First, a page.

February 19, 2007

CHALLENGED AND LOST:

American Idol: America has been surprisingly fertile ground for Nietzsche's ideas -- even though he challenged pretty much everything America embodies or represents. (Christopher Shea, February 18, 2007, Boston Globe)

In an essay in the latest issue of the Journal of American History, Ratner-Rosenhagen, who got her doctorate at Brandeis, explores how Nietzsche -- his ideas, but just as much, his name and visage -- became such a potent symbol in American culture. The story stretches from the journalist H.L. Mencken's championing of him in the early years of the 20th century as an antidote to the middlebrow "booboisie" he loathed ("Only blockheads today know nothing of his ideas and only fools are unshaken by them") through Nietzsche's use today as a pop-culture prop [...]

But Ratner-Rosenhagen argues that, in a more serious way, America has been surprisingly fertile ground for Nietzsche's ideas, ever since he was first translated into English, in 1896. This is more than a little counterintuitive, as she points out, because Nietzsche challenged pretty much everything America embodies or represents, including the ideal of equality, reverence for Enlightenment rationality, and belief in God.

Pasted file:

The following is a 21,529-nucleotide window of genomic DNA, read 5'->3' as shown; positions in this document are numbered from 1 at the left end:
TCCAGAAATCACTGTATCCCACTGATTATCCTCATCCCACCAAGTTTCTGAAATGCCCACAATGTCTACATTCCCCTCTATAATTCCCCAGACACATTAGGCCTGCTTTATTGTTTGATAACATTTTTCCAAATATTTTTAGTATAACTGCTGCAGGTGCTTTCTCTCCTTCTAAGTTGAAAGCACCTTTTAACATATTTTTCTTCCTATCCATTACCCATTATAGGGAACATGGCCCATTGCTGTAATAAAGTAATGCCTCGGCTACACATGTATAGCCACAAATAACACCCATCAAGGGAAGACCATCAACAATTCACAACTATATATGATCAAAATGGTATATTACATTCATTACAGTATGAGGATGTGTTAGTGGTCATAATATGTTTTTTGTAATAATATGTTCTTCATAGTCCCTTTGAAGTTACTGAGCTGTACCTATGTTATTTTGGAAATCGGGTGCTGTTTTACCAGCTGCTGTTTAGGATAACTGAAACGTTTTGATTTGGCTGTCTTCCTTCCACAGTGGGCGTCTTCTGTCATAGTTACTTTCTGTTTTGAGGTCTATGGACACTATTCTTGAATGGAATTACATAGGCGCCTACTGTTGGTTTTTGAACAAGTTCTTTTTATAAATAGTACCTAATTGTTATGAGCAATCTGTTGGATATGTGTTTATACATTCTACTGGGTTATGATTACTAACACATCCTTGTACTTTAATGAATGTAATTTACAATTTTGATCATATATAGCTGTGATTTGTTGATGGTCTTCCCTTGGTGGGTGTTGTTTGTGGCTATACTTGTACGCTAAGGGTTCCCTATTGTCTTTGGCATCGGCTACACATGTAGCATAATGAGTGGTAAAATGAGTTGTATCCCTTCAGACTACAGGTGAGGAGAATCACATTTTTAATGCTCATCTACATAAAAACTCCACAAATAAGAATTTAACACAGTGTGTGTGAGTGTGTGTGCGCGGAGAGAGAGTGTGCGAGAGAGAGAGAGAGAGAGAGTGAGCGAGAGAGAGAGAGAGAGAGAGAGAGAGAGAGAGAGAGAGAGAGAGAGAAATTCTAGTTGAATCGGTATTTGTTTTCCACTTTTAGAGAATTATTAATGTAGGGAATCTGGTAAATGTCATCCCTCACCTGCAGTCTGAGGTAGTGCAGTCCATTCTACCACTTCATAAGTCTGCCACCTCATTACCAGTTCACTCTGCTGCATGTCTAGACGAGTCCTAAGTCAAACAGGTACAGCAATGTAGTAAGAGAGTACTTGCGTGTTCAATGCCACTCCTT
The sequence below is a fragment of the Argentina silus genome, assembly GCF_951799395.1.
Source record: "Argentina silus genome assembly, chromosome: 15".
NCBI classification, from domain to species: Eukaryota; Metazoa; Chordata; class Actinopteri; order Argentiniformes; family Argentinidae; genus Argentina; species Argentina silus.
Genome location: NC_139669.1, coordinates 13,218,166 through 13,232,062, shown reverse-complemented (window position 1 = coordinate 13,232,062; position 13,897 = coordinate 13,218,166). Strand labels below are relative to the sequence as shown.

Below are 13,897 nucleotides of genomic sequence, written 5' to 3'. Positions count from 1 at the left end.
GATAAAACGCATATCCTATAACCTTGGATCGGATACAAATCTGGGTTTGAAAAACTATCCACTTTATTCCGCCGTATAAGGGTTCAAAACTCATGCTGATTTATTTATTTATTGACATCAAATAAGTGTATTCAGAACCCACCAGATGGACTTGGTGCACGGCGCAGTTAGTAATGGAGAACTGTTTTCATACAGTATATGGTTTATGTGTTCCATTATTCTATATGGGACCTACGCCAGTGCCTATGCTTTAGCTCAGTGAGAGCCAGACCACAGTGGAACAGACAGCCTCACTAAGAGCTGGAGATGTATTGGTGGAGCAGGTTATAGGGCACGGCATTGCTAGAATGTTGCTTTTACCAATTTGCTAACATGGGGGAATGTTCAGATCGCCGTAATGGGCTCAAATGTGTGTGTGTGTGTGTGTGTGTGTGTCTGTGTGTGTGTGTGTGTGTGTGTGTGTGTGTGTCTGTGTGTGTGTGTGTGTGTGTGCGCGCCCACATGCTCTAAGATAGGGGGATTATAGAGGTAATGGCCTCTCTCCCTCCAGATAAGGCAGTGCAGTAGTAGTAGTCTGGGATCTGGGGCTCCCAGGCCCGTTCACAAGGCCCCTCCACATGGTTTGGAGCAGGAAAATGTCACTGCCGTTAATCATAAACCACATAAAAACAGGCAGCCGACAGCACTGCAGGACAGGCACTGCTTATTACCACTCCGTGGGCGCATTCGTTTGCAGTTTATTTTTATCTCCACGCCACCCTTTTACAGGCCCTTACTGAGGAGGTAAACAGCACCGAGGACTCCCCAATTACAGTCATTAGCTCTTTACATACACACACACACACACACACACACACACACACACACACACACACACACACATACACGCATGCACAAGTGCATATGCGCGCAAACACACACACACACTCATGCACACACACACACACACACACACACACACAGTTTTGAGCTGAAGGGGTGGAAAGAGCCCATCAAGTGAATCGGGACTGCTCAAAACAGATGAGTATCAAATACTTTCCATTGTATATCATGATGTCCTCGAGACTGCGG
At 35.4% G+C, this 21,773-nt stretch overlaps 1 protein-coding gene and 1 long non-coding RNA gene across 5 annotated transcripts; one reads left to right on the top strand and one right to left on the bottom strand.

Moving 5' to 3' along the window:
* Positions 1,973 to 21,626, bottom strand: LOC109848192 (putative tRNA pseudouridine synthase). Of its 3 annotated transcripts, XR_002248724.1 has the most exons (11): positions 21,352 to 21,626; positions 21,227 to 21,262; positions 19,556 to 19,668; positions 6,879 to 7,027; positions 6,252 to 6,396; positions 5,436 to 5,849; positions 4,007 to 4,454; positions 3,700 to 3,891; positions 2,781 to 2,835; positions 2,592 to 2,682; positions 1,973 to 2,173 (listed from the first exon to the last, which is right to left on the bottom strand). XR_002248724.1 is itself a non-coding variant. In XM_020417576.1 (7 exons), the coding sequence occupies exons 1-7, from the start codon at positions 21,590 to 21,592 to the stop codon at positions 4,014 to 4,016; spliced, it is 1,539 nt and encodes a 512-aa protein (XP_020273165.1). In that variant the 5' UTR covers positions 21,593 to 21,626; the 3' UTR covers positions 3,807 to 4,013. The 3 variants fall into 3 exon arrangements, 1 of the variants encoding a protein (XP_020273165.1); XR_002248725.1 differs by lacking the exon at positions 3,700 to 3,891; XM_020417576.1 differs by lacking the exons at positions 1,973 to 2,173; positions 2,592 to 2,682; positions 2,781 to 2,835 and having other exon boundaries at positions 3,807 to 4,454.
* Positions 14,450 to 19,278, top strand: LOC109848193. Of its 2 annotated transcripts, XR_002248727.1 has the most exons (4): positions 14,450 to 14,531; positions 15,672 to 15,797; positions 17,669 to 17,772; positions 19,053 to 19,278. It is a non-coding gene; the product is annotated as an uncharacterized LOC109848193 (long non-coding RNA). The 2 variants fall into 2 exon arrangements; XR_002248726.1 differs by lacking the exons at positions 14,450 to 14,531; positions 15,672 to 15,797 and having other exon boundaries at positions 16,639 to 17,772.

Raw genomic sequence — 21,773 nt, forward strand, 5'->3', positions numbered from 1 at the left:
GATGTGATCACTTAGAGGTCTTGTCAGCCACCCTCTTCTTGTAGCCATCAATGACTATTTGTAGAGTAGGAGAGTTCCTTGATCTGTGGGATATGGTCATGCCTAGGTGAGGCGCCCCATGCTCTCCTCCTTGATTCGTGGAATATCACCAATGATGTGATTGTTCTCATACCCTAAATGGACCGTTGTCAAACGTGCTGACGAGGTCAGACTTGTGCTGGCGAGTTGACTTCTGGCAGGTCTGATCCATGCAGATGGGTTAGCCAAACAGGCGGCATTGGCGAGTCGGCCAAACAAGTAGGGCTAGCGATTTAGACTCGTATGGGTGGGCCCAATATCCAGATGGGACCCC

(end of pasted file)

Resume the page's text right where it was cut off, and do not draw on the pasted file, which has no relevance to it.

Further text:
In a sense, that's precisely why a frustrated minority of marginalized and discontented Americans have seized on Nietzsche as a thinker and symbol. The commercial bourgeois culture, hostile to art and learnedness, that Nietzsche worried about in Europe was even more advanced here. "American readers" -- or at least those on the margins -- "have had a sense that Nietzsche is talking to them directly," Ratner-Rosenhagen says. For them, she writes, Nietzsche provided a "moral language for greatness."

The American academy, naturally the main site of arguments over Nietzsche, has been divided over what to make of this moral language.


It's not counterintuitive, but counterfactual. Mencken is famous for being at odds with the mainstream of American opinion, specifically its Judeo-Christianity and Americans are notoriously anti-Academy for precisely the reason that intellectuals are so gullible they lap up drivel like Nietzschism, Darwinism, Marxism, Freudianism, and the rest.

Posted by Orrin Judd at February 19, 2007 12:00 AM
Comments

"The commercial bourgeois culture, hostile to art and learnedness..."

Is that supposed to be bad, given what "art" and "learnedness" have become?

Posted by: jdkelly at February 19, 2007 12:17 PM
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